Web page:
Similarly, Hans Zimmer writes a lush ecclestial score throughout the film, seeming to imply this is some mighty exploration of religion, and a study in the conflict between faith and skepticism. After all, the doubting Langdon is forced to revisit his Catholic School youth when he discovers his new friend is the direct descendent of Jesus Christ.
That all these elements ultimately act as scaffolding for a popcorn movie in which adults can indulge in entertaining a little heresy, or at least give lip service to religious introspection while also cheering the car chases and convoluted plot twists, turned off plenty of critics. Yet it’s fair to now wonder if such middlebrow pleasures simply went over some heads?
As a film, The Da Vinci Code is a lot more basic than its presentation suggests. Nevertheless, there is an intriguing premise at its heart that made it an international watercooler discussion in the first place, and the perfect culture war lightning rod of the Bush years.
While I wish Brown did more with the megaton-potential of his setup, he nevertheless provided an unusually brainy foundation for his potboiler. One in which subjects like medieval history, early Christian theology, and the treasures of the Louvre were put front in center in pop culture, as opposed to superheroes and space wizards.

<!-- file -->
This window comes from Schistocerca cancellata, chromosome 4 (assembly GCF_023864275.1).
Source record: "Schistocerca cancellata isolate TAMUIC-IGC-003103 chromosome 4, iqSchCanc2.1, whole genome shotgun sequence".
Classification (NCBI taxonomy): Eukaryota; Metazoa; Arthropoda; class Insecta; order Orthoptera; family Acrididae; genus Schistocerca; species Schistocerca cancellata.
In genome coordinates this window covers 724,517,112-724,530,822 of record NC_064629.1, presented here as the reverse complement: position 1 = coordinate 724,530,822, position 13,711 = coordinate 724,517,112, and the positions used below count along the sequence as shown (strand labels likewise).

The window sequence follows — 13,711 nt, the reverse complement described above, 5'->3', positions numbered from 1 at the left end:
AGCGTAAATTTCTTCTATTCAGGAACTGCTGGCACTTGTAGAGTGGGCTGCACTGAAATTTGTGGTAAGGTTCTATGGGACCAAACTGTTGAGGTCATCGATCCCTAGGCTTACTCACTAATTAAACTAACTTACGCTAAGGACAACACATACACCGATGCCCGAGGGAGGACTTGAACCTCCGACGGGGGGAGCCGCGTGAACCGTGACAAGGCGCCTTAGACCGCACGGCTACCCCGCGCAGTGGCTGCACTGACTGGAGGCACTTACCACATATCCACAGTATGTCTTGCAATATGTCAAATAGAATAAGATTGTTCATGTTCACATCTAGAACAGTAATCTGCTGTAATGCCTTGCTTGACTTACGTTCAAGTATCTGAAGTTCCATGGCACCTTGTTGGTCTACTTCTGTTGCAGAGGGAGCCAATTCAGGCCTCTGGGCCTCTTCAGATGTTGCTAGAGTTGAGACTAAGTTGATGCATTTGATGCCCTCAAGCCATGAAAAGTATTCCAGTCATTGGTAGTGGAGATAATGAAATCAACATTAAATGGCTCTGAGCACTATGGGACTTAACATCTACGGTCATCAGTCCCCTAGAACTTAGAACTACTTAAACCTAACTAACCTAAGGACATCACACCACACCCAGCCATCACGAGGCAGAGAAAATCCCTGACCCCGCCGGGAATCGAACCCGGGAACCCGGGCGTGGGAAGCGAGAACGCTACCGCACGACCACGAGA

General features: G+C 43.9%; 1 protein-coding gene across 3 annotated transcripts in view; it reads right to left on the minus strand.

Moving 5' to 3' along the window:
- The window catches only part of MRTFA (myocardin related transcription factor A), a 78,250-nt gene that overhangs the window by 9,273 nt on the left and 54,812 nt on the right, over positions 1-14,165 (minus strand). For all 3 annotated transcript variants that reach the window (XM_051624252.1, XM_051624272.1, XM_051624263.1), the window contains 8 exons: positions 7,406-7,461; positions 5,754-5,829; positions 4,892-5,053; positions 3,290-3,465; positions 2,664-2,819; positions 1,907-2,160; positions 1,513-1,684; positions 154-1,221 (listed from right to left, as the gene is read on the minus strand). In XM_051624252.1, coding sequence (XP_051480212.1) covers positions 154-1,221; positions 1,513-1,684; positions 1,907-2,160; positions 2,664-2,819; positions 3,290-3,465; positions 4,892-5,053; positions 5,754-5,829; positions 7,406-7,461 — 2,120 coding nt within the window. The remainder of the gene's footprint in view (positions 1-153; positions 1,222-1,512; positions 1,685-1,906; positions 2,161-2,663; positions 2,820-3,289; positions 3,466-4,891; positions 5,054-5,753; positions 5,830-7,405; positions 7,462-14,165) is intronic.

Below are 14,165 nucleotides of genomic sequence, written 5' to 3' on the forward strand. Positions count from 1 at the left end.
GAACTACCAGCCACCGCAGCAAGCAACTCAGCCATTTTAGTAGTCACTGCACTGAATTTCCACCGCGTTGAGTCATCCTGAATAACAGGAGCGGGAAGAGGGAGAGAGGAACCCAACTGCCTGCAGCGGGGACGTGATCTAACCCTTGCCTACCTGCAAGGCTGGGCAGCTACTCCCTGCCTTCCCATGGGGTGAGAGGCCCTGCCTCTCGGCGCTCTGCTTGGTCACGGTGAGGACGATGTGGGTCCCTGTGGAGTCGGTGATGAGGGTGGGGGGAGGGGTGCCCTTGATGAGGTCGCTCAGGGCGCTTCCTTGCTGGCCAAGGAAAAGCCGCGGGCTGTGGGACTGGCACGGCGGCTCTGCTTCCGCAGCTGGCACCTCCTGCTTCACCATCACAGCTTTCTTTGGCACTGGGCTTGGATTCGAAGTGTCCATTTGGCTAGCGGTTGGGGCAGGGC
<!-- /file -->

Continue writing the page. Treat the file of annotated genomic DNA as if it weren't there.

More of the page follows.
It’s still a frustration that The Da Vinci Code and its sequels abandoned his pearl of a MacGuffin right when its intrigue was at its highest. Genuinely, what would you do if you discovered you’re the last living descendent of Christ and can change the world religions with a single DNA test? Even so, rather than relying on ultimately meaningless plot devices like magical space stones, or cursed pirate treasure, Brown’s story caused audiences to examine the foundations of their world, and the origins of the tenets that might guide their lives.